Front. Aging Neurosci., 23 May 2017
Sec. Neurocognitive Aging and Behavior

Associations between Mobility, Cognition, and Brain Structure in Healthy Older Adults

Naiara Demnitz1,2, Enikő Zsoldos1, Abda Mahmood1, Clare E. Mackay3, Mika Kivimäki3, Archana Singh-Manoux3, Helen Dawes4, Heidi Johansen-Berg2, Klaus P. Ebmeier1 and Claire E. Sexton2*
  • 1Department of Psychiatry, University of Oxford, Warneford Hospital, Oxford, United Kingdom
  • 2Oxford Centre for Functional MRI of the Brain, Nuffield Department of Clinical Neurosciences, University of Oxford, John Radcliffe Hospital, Oxford, United Kingdom
  • 3Department of Epidemiology and Public Health, University College London, London, United Kingdom
  • 4Oxford Institute of Nursing, Midwifery and Allied Health Research, Oxford Brookes University, Oxford, United Kingdom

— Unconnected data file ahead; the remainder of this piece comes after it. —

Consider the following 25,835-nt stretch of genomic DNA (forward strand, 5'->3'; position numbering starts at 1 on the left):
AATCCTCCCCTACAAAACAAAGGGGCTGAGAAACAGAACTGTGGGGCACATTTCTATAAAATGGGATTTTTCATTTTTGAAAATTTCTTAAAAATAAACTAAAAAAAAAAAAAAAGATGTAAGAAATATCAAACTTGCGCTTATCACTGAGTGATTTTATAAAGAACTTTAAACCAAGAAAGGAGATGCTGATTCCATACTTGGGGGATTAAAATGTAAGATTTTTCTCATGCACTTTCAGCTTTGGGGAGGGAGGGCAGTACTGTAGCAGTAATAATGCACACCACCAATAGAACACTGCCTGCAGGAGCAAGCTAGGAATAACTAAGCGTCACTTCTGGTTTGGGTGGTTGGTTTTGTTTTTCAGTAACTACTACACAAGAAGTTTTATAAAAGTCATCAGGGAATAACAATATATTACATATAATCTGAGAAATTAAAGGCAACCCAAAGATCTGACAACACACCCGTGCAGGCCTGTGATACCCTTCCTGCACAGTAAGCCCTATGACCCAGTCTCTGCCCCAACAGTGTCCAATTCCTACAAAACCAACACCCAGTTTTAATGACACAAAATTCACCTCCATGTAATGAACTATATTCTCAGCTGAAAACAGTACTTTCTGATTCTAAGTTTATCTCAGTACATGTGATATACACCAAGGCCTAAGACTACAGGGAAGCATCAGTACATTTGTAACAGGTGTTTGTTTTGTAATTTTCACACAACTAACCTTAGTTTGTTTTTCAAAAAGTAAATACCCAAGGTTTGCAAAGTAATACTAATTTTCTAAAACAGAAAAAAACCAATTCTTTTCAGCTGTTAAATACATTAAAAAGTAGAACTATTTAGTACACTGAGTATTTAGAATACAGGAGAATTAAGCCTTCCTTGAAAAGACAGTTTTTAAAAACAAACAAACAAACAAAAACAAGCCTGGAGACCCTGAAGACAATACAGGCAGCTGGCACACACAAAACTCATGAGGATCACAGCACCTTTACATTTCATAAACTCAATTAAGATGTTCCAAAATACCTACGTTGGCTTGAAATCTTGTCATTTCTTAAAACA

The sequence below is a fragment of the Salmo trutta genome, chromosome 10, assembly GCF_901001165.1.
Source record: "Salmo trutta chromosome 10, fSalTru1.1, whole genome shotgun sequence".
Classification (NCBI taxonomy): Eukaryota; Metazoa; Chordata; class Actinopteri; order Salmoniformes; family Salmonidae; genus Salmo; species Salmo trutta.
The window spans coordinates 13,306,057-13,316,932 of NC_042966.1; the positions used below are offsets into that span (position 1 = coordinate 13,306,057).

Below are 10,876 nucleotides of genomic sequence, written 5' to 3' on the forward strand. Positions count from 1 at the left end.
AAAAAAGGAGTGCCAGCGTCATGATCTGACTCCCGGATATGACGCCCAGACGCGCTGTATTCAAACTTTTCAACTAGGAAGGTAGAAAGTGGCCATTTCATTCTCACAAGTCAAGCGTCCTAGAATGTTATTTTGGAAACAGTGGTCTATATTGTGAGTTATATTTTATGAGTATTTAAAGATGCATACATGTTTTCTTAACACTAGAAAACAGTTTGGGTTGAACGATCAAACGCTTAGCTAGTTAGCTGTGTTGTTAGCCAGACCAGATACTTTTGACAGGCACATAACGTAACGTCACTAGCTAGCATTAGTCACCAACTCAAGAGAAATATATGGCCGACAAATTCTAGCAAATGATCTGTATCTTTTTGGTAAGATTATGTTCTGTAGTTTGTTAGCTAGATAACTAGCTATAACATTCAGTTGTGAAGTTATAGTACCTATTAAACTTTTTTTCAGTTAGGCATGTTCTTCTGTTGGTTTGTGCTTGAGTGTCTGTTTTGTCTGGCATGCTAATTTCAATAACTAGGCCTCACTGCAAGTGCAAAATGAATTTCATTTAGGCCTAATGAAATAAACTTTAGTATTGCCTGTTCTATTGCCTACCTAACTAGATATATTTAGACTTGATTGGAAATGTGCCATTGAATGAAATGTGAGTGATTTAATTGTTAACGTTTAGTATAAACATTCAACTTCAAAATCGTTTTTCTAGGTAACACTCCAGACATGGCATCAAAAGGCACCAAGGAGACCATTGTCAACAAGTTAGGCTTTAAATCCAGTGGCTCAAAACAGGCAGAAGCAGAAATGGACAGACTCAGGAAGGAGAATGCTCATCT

Mobility limitations lead to a cascade of adverse events in old age, yet the neural and cognitive correlates of mobility performance in older adults remain poorly understood. In a sample of 387 adults (mean age 69.0 ± 5.1 years), we tested the relationship between mobility measures, cognitive assessments, and MRI markers of brain structure. Mobility was assessed in 2007–2009, using gait, balance and chair-stands tests. In 2012–2015, cognitive testing assessed executive function, memory and processing-speed; gray matter volumes (GMV) were examined using voxel-based morphometry, and white matter microstructure was assessed using tract-based spatial statistics of fractional anisotropy, axial diffusivity (AD), and radial diffusivity (RD). All mobility measures were positively associated with processing-speed. Faster walking speed was also correlated with higher executive function, while memory was not associated with any mobility measure. Increased GMV within the cerebellum, basal ganglia, post-central gyrus, and superior parietal lobe was associated with better mobility. In addition, better performance on the chair-stands test was correlated with decreased RD and AD. Overall, our results indicate that, even in non-clinical populations, mobility measures can be sensitive to sub-clinical variance in cognition and brain structures.